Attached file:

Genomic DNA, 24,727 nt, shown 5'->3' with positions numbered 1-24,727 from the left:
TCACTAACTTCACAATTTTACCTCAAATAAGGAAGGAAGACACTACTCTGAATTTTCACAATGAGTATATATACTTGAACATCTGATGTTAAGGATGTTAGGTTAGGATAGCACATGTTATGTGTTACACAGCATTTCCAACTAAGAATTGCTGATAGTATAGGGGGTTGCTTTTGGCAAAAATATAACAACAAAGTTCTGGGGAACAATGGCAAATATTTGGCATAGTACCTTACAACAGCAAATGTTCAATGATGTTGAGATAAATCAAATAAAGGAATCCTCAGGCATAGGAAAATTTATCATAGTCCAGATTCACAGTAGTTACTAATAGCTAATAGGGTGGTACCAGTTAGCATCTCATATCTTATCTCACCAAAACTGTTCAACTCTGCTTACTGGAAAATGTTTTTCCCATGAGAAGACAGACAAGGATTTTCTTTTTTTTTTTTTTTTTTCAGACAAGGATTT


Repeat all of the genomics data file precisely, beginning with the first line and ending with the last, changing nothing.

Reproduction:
Genomic DNA, 24,727 nt, shown 5'->3' with positions numbered 1-24,727 from the left:
TCACTAACTTCACAATTTTACCTCAAATAAGGAAGGAAGACACTACTCTGAATTTTCACAATGAGTATATATACTTGAACATCTGATGTTAAGGATGTTAGGTTAGGATAGCACATGTTATGTGTTACACAGCATTTCCAACTAAGAATTGCTGATAGTATAGGGGGTTGCTTTTGGCAAAAATATAACAACAAAGTTCTGGGGAACAATGGCAAATATTTGGCATAGTACCTTACAACAGCAAATGTTCAATGATGTTGAGATAAATCAAATAAAGGAATCCTCAGGCATAGGAAAATTTATCATAGTCCAGATTCACAGTAGTTACTAATAGCTAATAGGGTGGTACCAGTTAGCATCTCATATCTTATCTCACCAAAACTGTTCAACTCTGCTTACTGGAAAATGTTTTTCCCATGAGAAGACAGACAAGGATTTTCTTTTTTTTTTTTTTTTTTCAGACAAGGATTT